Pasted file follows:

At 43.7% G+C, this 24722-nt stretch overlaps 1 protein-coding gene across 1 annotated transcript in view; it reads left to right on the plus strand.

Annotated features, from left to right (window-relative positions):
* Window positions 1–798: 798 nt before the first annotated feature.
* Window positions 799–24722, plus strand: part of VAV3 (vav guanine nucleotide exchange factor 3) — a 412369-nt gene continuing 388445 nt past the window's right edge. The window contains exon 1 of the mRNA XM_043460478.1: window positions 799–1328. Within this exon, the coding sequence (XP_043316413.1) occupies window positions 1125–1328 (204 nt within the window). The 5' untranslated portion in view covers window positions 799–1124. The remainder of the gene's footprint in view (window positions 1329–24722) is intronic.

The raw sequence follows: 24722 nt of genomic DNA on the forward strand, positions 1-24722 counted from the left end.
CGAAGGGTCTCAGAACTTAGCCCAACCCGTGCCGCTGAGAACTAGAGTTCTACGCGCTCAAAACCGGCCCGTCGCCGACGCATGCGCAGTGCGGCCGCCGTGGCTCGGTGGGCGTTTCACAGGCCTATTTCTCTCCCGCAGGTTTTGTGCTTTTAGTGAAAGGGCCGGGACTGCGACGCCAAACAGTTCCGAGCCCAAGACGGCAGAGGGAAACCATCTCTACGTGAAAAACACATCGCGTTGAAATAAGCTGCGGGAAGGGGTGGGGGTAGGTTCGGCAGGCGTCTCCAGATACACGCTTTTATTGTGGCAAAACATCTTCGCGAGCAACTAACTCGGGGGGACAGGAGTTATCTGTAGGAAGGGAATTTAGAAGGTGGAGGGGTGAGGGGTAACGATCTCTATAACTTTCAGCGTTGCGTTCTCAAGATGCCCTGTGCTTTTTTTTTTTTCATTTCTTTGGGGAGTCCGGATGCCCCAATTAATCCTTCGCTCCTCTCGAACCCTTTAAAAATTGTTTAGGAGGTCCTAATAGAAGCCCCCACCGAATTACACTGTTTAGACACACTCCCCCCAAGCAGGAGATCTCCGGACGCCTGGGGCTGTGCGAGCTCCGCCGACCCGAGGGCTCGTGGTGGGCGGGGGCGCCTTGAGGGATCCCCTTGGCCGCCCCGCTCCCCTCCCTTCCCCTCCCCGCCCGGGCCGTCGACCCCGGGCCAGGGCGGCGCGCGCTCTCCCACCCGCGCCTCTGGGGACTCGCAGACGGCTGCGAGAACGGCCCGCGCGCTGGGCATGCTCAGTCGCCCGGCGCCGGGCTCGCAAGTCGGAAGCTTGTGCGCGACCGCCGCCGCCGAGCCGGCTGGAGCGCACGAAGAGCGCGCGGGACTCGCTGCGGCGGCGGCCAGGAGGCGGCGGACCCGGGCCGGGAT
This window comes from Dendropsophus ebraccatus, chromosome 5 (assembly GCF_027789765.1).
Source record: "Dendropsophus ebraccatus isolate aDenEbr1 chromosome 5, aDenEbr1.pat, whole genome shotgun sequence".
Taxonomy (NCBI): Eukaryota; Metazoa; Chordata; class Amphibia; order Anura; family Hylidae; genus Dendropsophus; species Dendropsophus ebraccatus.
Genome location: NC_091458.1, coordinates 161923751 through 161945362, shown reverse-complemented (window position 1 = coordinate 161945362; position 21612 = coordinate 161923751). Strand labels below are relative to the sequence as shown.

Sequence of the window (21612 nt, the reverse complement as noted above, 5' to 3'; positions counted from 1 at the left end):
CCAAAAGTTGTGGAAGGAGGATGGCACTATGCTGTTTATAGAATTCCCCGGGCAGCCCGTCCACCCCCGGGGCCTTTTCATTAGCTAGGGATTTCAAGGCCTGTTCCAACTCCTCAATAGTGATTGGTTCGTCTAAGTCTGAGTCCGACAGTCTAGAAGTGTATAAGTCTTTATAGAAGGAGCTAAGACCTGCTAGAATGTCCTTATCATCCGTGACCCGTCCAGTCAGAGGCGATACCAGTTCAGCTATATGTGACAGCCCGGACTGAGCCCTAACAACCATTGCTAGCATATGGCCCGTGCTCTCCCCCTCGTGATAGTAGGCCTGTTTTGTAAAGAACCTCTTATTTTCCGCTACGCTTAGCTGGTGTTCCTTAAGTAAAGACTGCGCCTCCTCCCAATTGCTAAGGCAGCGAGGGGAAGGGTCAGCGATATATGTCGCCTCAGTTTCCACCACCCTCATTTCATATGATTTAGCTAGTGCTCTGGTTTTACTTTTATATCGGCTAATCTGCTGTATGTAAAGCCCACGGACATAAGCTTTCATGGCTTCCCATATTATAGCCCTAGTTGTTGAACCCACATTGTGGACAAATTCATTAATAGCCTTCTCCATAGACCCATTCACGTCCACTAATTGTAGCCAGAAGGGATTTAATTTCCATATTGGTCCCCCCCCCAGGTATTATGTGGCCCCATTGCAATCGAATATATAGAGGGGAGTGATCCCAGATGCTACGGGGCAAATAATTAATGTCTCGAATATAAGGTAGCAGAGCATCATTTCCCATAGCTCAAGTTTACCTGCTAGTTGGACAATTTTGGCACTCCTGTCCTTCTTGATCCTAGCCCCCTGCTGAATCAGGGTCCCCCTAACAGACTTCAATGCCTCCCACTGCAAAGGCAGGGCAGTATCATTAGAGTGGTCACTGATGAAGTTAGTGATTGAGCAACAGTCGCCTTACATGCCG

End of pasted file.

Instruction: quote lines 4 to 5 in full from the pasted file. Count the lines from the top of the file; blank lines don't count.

* Window positions 799–24722, plus strand: part of VAV3 (vav guanine nucleotide exchange factor 3) — a 412369-nt gene continuing 388445 nt past the window's right edge. The window contains exon 1 of the mRNA XM_043460478.1: window positions 799–1328. Within this exon, the coding sequence (XP_043316413.1) occupies window positions 1125–1328 (204 nt within the window). The 5' untranslated portion in view covers window positions 799–1124. The remainder of the gene's footprint in view (window positions 1329–24722) is intronic.

The raw sequence follows: 24722 nt of genomic DNA on the forward strand, positions 1-24722 counted from the left end.